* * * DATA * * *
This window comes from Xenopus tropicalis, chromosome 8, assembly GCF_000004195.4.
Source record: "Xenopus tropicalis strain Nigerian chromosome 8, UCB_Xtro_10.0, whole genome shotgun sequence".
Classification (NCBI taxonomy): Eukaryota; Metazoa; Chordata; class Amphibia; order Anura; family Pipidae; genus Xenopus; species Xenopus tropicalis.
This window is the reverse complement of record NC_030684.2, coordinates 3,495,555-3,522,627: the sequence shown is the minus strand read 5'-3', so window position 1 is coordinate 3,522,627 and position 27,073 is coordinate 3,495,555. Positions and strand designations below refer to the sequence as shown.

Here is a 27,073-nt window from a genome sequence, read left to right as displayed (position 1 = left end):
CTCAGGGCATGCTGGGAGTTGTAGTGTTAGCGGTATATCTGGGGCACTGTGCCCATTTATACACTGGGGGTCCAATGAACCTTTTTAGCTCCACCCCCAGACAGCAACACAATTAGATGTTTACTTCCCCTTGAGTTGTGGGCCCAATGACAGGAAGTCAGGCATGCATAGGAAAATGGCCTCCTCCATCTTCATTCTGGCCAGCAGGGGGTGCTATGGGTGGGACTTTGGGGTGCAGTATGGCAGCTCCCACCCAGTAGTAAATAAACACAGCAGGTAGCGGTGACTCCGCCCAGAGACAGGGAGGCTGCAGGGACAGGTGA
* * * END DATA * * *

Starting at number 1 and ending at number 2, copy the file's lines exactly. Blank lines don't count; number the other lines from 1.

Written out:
This window comes from Xenopus tropicalis, chromosome 8, assembly GCF_000004195.4.
Source record: "Xenopus tropicalis strain Nigerian chromosome 8, UCB_Xtro_10.0, whole genome shotgun sequence".